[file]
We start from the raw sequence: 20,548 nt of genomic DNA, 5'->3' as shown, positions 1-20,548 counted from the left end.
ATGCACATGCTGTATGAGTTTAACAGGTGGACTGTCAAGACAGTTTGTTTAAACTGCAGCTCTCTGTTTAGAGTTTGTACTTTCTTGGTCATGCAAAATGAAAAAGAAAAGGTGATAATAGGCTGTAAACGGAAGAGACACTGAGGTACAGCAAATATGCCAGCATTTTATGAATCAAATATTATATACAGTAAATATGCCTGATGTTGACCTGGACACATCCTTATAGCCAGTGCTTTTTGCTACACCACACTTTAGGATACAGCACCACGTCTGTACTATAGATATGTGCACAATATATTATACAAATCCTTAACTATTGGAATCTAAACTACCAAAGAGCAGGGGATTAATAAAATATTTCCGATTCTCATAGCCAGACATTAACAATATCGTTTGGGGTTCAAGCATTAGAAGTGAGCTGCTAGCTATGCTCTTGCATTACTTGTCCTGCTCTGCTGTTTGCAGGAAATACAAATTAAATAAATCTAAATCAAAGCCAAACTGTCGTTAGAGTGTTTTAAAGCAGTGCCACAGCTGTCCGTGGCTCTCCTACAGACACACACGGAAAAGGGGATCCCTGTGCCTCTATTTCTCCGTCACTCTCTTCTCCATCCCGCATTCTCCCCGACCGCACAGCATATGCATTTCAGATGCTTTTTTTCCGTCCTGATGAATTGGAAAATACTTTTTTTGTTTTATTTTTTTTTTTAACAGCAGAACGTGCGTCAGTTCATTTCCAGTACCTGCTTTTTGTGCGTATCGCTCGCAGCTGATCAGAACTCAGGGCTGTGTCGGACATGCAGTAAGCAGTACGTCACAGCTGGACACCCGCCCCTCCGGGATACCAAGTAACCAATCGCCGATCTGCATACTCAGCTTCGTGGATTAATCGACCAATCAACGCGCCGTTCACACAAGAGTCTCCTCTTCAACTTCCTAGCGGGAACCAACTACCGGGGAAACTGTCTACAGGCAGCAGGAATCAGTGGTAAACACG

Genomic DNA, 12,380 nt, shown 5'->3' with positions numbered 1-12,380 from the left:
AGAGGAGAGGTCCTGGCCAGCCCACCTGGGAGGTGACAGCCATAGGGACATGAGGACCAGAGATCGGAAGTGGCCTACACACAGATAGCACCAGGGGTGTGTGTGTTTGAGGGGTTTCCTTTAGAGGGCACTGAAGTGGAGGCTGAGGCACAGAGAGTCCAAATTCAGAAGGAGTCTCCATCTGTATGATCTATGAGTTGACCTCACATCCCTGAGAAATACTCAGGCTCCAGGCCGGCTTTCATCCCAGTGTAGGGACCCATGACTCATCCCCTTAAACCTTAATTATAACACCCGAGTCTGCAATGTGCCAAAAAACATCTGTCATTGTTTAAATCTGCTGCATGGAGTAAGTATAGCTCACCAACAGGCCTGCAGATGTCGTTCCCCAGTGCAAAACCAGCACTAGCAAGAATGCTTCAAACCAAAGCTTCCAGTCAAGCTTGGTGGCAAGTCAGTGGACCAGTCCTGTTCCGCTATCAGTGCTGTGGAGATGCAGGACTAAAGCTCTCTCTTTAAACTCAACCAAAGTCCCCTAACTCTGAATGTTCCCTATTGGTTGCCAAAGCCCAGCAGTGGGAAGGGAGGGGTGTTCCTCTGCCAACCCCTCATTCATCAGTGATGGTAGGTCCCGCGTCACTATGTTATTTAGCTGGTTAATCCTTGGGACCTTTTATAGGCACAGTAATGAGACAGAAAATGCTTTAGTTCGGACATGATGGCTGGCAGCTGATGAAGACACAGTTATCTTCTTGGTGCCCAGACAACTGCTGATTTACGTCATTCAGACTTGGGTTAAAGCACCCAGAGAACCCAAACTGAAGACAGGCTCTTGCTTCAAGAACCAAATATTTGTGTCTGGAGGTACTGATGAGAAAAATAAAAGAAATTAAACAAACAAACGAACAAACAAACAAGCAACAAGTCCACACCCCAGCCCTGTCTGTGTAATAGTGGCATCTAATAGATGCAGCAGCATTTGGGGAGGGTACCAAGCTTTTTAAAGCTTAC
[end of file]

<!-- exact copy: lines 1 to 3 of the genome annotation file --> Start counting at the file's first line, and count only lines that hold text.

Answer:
We start from the raw sequence: 20,548 nt of genomic DNA, 5'->3' as shown, positions 1-20,548 counted from the left end.
ATGCACATGCTGTATGAGTTTAACAGGTGGACTGTCAAGACAGTTTGTTTAAACTGCAGCTCTCTGTTTAGAGTTTGTACTTTCTTGGTCATGCAAAATGAAAAAGAAAAGGTGATAATAGGCTGTAAACGGAAGAGACACTGAGGTACAGCAAATATGCCAGCATTTTATGAATCAAATATTATATACAGTAAATATGCCTGATGTTGACCTGGACACATCCTTATAGCCAGTGCTTTTTGCTACACCACACTTTAGGATACAGCACCACGTCTGTACTATAGATATGTGCACAATATATTATACAAATCCTTAACTATTGGAATCTAAACTACCAAAGAGCAGGGGATTAATAAAATATTTCCGATTCTCATAGCCAGACATTAACAATATCGTTTGGGGTTCAAGCATTAGAAGTGAGCTGCTAGCTATGCTCTTGCATTACTTGTCCTGCTCTGCTGTTTGCAGGAAATACAAATTAAATAAATCTAAATCAAAGCCAAACTGTCGTTAGAGTGTTTTAAAGCAGTGCCACAGCTGTCCGTGGCTCTCCTACAGACACACACGGAAAAGGGGATCCCTGTGCCTCTATTTCTCCGTCACTCTCTTCTCCATCCCGCATTCTCCCCGACCGCACAGCATATGCATTTCAGATGCTTTTTTTCCGTCCTGATGAATTGGAAAATACTTTTTTTGTTTTATTTTTTTTTTTAACAGCAGAACGTGCGTCAGTTCATTTCCAGTACCTGCTTTTTGTGCGTATCGCTCGCAGCTGATCAGAACTCAGGGCTGTGTCGGACATGCAGTAAGCAGTACGTCACAGCTGGACACCCGCCCCTCCGGGATACCAAGTAACCAATCGCCGATCTGCATACTCAGCTTCGTGGATTAATCGACCAATCAACGCGCCGTTCACACAAGAGTCTCCTCTTCAACTTCCTAGCGGGAACCAACTACCGGGGAAACTGTCTACAGGCAGCAGGAATCAGTGGTAAACACG

Genomic DNA, 12,380 nt, shown 5'->3' with positions numbered 1-12,380 from the left: